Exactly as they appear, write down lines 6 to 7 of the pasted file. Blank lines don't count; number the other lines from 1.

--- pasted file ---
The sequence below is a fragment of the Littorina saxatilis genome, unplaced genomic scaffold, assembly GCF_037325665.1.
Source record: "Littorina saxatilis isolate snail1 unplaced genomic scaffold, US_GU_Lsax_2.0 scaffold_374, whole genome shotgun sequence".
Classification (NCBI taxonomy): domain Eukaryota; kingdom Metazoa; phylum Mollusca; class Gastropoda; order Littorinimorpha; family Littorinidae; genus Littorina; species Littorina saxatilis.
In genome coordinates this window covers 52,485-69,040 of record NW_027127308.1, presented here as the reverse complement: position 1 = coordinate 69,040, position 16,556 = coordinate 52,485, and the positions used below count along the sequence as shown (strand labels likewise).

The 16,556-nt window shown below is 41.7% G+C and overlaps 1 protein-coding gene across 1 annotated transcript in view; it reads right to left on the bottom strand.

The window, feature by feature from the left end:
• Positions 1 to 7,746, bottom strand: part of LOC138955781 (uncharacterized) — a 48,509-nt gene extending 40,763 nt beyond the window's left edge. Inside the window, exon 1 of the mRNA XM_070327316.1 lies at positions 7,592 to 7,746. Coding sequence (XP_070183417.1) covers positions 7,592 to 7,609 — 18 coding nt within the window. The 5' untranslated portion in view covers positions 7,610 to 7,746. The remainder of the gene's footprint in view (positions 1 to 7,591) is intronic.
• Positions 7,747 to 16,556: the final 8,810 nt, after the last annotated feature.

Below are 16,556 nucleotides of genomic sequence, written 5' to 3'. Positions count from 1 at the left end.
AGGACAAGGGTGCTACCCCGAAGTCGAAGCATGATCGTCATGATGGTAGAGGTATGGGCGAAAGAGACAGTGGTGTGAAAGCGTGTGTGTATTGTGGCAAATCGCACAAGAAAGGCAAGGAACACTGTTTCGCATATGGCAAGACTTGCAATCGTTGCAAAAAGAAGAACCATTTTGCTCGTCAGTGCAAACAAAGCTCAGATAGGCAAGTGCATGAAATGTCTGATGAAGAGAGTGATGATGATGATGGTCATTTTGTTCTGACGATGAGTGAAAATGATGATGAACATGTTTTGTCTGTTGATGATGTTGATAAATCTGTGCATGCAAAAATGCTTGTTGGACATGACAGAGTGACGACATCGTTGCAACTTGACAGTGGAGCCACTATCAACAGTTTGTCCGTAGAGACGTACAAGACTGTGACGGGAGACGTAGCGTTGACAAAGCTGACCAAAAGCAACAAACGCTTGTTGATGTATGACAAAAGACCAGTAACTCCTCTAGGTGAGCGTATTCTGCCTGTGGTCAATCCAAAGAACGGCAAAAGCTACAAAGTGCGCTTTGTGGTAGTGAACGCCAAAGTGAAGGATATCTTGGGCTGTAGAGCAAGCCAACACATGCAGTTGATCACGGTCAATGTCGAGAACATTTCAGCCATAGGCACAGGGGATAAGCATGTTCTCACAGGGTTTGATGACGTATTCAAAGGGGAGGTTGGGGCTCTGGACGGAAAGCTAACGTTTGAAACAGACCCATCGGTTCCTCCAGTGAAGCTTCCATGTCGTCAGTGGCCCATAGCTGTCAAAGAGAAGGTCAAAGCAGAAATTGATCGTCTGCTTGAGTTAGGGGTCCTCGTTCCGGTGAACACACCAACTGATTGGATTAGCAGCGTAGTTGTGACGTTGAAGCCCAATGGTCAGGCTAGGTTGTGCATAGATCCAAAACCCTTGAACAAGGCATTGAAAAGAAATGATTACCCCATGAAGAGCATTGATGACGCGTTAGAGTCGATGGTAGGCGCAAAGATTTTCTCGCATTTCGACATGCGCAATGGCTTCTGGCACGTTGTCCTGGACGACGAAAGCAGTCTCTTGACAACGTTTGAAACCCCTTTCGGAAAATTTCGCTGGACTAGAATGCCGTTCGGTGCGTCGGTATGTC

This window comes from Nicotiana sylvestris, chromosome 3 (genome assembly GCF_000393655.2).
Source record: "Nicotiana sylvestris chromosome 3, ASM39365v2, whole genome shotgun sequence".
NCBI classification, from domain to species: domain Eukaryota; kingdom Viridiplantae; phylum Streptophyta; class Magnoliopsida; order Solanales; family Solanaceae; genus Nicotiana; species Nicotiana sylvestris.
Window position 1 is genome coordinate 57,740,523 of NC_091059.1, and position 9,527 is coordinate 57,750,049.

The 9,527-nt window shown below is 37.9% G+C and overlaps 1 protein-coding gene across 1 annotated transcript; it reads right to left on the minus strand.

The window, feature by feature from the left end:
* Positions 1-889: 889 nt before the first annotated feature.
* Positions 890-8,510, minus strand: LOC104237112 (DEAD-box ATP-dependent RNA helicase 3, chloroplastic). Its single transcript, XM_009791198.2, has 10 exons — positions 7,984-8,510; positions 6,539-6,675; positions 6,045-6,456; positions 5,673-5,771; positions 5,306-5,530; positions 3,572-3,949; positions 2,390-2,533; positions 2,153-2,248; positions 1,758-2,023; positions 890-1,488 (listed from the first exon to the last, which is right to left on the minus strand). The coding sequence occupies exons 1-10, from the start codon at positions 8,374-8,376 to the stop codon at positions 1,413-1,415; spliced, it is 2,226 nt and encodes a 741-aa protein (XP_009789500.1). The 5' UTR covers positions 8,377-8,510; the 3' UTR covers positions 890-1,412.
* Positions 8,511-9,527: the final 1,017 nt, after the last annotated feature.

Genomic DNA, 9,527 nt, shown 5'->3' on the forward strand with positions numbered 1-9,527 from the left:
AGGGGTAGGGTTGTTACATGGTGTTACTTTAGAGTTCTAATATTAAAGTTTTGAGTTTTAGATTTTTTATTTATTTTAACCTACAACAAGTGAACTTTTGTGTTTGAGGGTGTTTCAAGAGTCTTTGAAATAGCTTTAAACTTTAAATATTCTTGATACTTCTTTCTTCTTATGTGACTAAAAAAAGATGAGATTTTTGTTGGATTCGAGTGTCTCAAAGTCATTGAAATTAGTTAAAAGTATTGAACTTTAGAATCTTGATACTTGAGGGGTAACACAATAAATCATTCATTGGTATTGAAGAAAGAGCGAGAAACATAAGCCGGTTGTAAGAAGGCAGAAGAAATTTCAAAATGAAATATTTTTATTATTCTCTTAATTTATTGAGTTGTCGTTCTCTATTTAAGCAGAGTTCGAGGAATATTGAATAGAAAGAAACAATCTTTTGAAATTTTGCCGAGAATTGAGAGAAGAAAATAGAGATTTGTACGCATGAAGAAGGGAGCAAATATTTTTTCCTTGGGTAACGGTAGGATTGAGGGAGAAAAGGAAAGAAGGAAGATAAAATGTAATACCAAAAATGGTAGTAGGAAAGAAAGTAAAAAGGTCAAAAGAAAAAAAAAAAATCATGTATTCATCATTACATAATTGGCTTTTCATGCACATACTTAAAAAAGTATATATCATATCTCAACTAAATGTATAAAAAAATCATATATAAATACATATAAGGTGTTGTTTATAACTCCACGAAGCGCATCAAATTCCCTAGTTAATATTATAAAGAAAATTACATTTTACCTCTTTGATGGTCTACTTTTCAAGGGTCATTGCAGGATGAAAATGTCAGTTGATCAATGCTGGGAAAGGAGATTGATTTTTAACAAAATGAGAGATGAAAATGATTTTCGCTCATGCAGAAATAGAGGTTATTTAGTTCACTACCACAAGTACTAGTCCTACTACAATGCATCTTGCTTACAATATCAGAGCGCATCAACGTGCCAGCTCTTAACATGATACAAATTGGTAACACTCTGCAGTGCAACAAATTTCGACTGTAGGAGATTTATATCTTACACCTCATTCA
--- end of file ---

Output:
The window, feature by feature from the left end:
• Positions 1 to 7,746, bottom strand: part of LOC138955781 (uncharacterized) — a 48,509-nt gene extending 40,763 nt beyond the window's left edge. Inside the window, exon 1 of the mRNA XM_070327316.1 lies at positions 7,592 to 7,746. Coding sequence (XP_070183417.1) covers positions 7,592 to 7,609 — 18 coding nt within the window. The 5' untranslated portion in view covers positions 7,610 to 7,746. The remainder of the gene's footprint in view (positions 1 to 7,591) is intronic.